Author Topic: Microsoft Xbox One To Launch In November, But You Won't Like The Price  (Read 269 times)


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When Microsoft jumped the gun and announced its next-generation Xbox console last month in Redmond, Wash., it left out two of the most important details — when and how much?

On Monday, at its Electronic Entertainment Expo (E3) keynote speech, Microsoft let the cat out of the bag: The Xbox One will grace 21 markets this year, retailing for $499 in the U.S, 499€ in Europe and £429 in the U.K. The new console will launch in the U.S. this November, just in time for the holidays (surprise!).

Paying For Everything And The Kitchen Sink The $500 price tag is already freaking out gamers on Facebook and Twitter, which is a bit understandable considering that Microsoft's "premium" Xbox 360 launched for $100 less back in 2005. But the last console wasn't nearly as packed with features — consider the Xbox One really, really future-proofed. Powered by an 8-core CPU and packing Kinect 2.0, a Blu-ray drive, 500GB of hard drive storage, 802.11n Wi-Fi (with Wi-Fi Direct), HDMI in and out, gigabit Ethernet and USB 3.0, this console is designed to withstand the test of time.

The NES launch price, adjusted for inflation, would be over $625. If you don't like it, launch-day gaming isn't for you.

— Mike Wehner (@MikeWehner) June 10, 2013
 What About The Games? Beyond price and availability, Microsoft also answered a lot of questions about upcoming gaming content for the Xbox One. At the Xbox One's launch event, Microsoft placed a heavy emphasis on the console's robust interactive TV and home entertainment features, but at E3 the name of the game is, well, games. Microsoft intends to deliver a flotilla of exclusive launch titles including Ryse: Son of Rome, Forza Motorsport 5, Sunset Overdrive and Killer Instinct designed to show off the next-gen hardware's considerable oomph.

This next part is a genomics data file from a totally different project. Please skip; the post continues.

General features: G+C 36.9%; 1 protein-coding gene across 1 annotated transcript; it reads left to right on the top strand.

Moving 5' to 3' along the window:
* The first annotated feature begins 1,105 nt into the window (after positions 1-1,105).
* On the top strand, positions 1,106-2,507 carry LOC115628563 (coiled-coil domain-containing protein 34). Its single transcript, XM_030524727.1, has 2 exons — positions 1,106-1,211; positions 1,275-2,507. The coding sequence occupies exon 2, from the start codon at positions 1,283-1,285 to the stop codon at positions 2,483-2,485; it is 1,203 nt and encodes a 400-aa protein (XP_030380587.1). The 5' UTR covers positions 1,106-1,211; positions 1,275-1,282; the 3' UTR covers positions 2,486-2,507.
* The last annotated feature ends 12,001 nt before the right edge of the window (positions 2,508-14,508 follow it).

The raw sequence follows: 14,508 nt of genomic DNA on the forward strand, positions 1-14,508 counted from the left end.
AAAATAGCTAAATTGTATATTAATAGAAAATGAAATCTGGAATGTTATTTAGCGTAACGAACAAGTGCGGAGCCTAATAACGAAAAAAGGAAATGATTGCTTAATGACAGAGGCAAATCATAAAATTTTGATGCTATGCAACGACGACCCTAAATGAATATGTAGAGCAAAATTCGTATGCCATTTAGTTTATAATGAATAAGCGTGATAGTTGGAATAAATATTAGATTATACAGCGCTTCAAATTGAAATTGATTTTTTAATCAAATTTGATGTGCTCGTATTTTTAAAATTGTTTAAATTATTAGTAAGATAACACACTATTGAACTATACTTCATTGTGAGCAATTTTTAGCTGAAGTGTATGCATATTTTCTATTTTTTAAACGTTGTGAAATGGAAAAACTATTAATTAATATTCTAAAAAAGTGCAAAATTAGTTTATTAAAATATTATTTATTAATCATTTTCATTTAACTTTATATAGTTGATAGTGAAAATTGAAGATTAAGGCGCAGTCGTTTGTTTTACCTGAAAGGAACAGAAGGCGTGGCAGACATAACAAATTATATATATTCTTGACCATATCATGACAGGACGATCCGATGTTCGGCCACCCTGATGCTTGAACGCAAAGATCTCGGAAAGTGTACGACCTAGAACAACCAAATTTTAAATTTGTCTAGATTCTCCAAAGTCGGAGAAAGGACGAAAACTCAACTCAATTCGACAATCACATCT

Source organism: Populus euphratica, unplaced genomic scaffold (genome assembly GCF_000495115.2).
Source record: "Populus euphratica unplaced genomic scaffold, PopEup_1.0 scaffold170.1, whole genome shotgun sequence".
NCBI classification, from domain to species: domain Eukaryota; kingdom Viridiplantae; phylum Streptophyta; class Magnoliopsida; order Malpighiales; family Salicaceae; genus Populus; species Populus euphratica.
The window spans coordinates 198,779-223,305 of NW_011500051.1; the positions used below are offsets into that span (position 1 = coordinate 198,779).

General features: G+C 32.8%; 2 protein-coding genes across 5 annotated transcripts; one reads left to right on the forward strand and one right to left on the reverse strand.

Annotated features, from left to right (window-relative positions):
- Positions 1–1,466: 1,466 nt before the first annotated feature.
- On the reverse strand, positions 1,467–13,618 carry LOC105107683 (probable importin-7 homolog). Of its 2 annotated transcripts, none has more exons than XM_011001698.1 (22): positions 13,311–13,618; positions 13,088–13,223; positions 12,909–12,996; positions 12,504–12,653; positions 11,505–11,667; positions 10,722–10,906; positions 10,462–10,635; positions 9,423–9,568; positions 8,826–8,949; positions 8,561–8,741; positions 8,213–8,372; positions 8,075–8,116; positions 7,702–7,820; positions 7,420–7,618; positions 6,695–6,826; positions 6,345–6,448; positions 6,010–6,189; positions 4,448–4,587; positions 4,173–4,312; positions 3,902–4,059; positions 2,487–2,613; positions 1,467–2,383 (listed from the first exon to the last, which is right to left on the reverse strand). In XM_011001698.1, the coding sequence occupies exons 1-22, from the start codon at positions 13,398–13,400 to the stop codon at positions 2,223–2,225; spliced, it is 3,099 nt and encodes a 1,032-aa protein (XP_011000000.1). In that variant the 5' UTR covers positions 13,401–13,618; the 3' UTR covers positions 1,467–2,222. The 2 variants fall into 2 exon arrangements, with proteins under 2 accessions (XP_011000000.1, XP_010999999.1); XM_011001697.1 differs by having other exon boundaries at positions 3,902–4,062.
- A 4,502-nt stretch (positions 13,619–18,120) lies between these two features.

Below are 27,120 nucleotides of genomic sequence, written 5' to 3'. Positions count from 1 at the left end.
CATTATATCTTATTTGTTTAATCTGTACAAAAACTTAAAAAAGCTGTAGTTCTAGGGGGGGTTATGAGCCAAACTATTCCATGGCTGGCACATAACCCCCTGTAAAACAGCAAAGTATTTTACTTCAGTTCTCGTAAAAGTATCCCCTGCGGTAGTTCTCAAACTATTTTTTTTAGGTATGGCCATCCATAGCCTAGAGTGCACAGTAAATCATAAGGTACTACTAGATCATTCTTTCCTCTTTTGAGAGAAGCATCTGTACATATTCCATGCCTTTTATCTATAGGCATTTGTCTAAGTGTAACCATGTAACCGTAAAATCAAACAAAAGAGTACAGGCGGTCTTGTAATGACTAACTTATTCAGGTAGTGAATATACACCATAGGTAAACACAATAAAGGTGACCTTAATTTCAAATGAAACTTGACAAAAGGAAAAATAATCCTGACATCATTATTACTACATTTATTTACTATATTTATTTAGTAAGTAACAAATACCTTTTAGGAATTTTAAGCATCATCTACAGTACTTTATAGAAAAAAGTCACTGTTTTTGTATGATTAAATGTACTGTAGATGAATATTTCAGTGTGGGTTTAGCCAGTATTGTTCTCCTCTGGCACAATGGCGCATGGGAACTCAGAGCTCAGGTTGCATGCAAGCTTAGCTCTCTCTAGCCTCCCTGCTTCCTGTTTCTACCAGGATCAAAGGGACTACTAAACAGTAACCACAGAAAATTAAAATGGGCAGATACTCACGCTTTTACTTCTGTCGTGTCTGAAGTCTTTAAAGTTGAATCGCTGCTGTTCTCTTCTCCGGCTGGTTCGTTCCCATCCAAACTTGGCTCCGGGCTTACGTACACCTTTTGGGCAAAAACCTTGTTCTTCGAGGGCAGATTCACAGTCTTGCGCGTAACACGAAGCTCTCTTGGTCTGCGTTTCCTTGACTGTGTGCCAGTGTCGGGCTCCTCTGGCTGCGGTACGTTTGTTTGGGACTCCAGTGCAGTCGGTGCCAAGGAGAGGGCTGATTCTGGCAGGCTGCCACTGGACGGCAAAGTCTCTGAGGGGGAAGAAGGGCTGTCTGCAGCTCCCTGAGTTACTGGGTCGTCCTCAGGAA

Privacy And The All-Seeing Eye Of Kinect Even as the long-awaited console remains on track for the holiday retail season, some concerns remain. The Xbox One ships with a built-in Kinect motion-sensing camera, which isn't everyone's cup of tea — especially now that the sensor is not only capable of seeing and hearing you but taking a peek at your heartbeat too. If having a quasi-sentient multisensor entity at the epicenter of your home doesn't unsettle you, then perhaps you'll be up in arms about the Xbox One's connectivity habits or its utter disregard for your existing collection of games?

(See also Microsoft Wants To Turn Kinect Into Big Brother.)

Finally, despite the anticipation surrounding the Xbox One, it could be merely setting the stage for Sony to unveil the successor to the PlayStation 3, which is expected to happen Monday night at E3. The Xbox One is an extremely powerful home entertainment hub, but Microsoft's console may not have the price advantage this time around. Sony's PlayStation 4 is expected to undercut the price of the Xbox One, but as for the rest, we'll just have to wait and see.


Photo by Taylor Hatmaker.


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